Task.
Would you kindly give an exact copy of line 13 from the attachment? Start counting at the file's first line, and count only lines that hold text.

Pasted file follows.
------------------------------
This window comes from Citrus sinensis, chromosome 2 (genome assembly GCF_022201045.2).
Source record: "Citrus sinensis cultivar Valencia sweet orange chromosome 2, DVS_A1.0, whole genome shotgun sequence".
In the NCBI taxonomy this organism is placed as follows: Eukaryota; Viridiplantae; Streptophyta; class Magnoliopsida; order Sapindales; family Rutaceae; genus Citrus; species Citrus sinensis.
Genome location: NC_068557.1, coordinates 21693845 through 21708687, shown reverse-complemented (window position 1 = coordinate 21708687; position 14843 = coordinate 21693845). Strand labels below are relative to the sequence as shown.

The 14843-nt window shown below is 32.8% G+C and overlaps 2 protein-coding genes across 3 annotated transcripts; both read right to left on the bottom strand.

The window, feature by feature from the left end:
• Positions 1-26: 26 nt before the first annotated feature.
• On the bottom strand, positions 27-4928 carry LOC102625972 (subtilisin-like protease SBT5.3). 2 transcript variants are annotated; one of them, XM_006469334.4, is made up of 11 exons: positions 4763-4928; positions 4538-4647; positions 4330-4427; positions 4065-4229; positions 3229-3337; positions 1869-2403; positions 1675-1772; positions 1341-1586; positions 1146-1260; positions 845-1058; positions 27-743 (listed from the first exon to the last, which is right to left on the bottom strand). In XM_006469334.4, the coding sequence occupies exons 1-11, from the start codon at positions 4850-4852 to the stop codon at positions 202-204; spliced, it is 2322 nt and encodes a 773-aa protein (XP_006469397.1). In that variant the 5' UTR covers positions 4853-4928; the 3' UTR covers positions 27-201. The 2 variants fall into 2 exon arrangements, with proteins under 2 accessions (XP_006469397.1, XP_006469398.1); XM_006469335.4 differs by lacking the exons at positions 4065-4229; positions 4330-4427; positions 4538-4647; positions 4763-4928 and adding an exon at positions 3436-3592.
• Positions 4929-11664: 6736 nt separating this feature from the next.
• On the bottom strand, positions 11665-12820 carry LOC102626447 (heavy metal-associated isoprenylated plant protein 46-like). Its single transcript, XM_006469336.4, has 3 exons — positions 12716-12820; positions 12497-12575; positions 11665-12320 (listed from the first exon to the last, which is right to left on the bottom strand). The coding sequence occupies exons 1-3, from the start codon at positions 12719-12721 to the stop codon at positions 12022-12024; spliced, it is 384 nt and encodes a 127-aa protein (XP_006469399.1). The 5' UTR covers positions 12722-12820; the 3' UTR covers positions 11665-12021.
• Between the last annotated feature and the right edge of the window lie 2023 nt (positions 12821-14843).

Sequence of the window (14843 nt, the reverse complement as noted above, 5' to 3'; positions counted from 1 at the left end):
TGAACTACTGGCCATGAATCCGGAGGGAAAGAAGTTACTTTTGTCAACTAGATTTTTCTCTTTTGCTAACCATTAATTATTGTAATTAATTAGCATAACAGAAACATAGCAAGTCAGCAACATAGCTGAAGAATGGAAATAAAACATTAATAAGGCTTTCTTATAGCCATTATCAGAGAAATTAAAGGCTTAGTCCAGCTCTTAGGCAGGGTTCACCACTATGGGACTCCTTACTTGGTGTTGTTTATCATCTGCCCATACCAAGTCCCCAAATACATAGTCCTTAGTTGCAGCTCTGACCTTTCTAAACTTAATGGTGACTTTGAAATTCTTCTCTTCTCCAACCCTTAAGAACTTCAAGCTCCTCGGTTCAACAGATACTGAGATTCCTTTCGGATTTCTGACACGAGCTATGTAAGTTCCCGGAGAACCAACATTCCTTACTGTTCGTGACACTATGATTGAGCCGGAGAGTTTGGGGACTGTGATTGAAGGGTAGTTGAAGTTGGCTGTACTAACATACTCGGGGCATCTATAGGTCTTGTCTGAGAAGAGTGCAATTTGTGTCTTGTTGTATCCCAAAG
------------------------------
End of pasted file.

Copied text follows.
TGAACTACTGGCCATGAATCCGGAGGGAAAGAAGTTACTTTTGTCAACTAGATTTTTCTCTTTTGCTAACCATTAATTATTGTAATTAATTAGCATAACAGAAACATAGCAAGTCAGCAACATAGCTGAAGAATGGAAATAAAACATTAATAAGGCTTTCTTATAGCCATTATCAGAGAAATTAAAGGCTTAGTCCAGCTCTTAGGCAGGGTTCACCACTATGGGACTCCTTACTTGGTGTTGTTTATCATCTGCCCATACCAAGTCCCCAAATACATAGTCCTTAGTTGCAGCTCTGACCTTTCTAAACTTAATGGTGACTTTGAAATTCTTCTCTTCTCCAACCCTTAAGAACTTCAAGCTCCTCGGTTCAACAGATACTGAGATTCCTTTCGGATTTCTGACACGAGCTATGTAAGTTCCCGGAGAACCAACATTCCTTACTGTTCGTGACACTATGATTGAGCCGGAGAGTTTGGGGACTGTGATTGAAGGGTAGTTGAAGTTGGCTGTACTAACATACTCGGGGCATCTATAGGTCTTGTCTGAGAAGAGTGCAATTTGTGTCTTGTTGTATCCCAAAG